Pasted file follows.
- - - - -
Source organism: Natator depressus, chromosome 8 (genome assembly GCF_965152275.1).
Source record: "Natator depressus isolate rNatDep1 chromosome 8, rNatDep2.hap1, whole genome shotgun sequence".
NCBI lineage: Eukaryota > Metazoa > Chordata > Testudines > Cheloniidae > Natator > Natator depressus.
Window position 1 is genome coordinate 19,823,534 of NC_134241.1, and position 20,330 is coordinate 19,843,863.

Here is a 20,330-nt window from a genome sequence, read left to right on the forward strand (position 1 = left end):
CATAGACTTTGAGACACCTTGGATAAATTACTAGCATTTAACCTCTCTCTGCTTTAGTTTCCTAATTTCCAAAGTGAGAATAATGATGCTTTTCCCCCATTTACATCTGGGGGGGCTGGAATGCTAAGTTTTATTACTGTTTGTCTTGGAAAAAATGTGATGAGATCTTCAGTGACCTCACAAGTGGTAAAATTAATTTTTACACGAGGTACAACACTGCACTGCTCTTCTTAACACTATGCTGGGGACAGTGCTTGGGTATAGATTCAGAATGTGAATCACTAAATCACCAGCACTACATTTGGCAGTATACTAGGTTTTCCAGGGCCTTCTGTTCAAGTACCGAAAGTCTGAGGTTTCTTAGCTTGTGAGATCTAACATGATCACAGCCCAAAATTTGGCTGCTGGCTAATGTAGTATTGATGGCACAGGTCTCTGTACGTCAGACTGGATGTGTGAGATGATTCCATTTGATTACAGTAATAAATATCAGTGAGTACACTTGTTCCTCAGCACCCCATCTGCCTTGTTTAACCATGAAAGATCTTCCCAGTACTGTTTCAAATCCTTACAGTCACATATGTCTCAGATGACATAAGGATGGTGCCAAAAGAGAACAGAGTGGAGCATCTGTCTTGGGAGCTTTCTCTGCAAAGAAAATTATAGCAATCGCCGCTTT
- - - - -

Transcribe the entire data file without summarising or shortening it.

Source organism: Natator depressus, chromosome 8 (genome assembly GCF_965152275.1).
Source record: "Natator depressus isolate rNatDep1 chromosome 8, rNatDep2.hap1, whole genome shotgun sequence".
NCBI lineage: Eukaryota > Metazoa > Chordata > Testudines > Cheloniidae > Natator > Natator depressus.
Window position 1 is genome coordinate 19,823,534 of NC_134241.1, and position 20,330 is coordinate 19,843,863.

Here is a 20,330-nt window from a genome sequence, read left to right on the forward strand (position 1 = left end):
CATAGACTTTGAGACACCTTGGATAAATTACTAGCATTTAACCTCTCTCTGCTTTAGTTTCCTAATTTCCAAAGTGAGAATAATGATGCTTTTCCCCCATTTACATCTGGGGGGGCTGGAATGCTAAGTTTTATTACTGTTTGTCTTGGAAAAAATGTGATGAGATCTTCAGTGACCTCACAAGTGGTAAAATTAATTTTTACACGAGGTACAACACTGCACTGCTCTTCTTAACACTATGCTGGGGACAGTGCTTGGGTATAGATTCAGAATGTGAATCACTAAATCACCAGCACTACATTTGGCAGTATACTAGGTTTTCCAGGGCCTTCTGTTCAAGTACCGAAAGTCTGAGGTTTCTTAGCTTGTGAGATCTAACATGATCACAGCCCAAAATTTGGCTGCTGGCTAATGTAGTATTGATGGCACAGGTCTCTGTACGTCAGACTGGATGTGTGAGATGATTCCATTTGATTACAGTAATAAATATCAGTGAGTACACTTGTTCCTCAGCACCCCATCTGCCTTGTTTAACCATGAAAGATCTTCCCAGTACTGTTTCAAATCCTTACAGTCACATATGTCTCAGATGACATAAGGATGGTGCCAAAAGAGAACAGAGTGGAGCATCTGTCTTGGGAGCTTTCTCTGCAAAGAAAATTATAGCAATCGCCGCTTT